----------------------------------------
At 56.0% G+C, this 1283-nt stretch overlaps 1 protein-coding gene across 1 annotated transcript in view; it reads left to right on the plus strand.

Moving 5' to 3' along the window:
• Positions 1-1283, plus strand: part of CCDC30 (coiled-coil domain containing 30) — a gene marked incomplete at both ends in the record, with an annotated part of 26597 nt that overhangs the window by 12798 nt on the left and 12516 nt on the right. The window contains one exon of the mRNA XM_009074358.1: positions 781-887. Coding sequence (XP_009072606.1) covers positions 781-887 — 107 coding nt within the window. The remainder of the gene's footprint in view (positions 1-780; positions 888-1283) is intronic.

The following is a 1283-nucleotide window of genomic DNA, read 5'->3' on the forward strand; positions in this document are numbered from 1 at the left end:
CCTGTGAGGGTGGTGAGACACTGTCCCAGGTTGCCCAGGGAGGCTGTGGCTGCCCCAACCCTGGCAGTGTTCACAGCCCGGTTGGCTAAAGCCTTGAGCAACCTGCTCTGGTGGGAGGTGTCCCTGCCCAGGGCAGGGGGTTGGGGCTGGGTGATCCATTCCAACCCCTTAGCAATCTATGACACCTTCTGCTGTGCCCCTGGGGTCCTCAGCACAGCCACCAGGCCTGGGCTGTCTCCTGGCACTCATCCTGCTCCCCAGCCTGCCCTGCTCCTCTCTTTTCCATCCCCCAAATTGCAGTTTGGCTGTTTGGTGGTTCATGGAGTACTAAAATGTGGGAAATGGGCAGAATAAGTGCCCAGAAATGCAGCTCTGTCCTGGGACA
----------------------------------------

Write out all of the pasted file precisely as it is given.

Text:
At 56.0% G+C, this 1283-nt stretch overlaps 1 protein-coding gene across 1 annotated transcript in view; it reads left to right on the plus strand.

Moving 5' to 3' along the window:
• Positions 1-1283, plus strand: part of CCDC30 (coiled-coil domain containing 30) — a gene marked incomplete at both ends in the record, with an annotated part of 26597 nt that overhangs the window by 12798 nt on the left and 12516 nt on the right. The window contains one exon of the mRNA XM_009074358.1: positions 781-887. Coding sequence (XP_009072606.1) covers positions 781-887 — 107 coding nt within the window. The remainder of the gene's footprint in view (positions 1-780; positions 888-1283) is intronic.

The following is a 1283-nucleotide window of genomic DNA, read 5'->3' on the forward strand; positions in this document are numbered from 1 at the left end:
CCTGTGAGGGTGGTGAGACACTGTCCCAGGTTGCCCAGGGAGGCTGTGGCTGCCCCAACCCTGGCAGTGTTCACAGCCCGGTTGGCTAAAGCCTTGAGCAACCTGCTCTGGTGGGAGGTGTCCCTGCCCAGGGCAGGGGGTTGGGGCTGGGTGATCCATTCCAACCCCTTAGCAATCTATGACACCTTCTGCTGTGCCCCTGGGGTCCTCAGCACAGCCACCAGGCCTGGGCTGTCTCCTGGCACTCATCCTGCTCCCCAGCCTGCCCTGCTCCTCTCTTTTCCATCCCCCAAATTGCAGTTTGGCTGTTTGGTGGTTCATGGAGTACTAAAATGTGGGAAATGGGCAGAATAAGTGCCCAGAAATGCAGCTCTGTCCTGGGACA